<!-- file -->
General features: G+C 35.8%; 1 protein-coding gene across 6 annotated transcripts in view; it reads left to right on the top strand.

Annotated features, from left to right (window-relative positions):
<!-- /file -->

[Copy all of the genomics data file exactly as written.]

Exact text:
General features: G+C 35.8%; 1 protein-coding gene across 6 annotated transcripts in view; it reads left to right on the top strand.

Annotated features, from left to right (window-relative positions):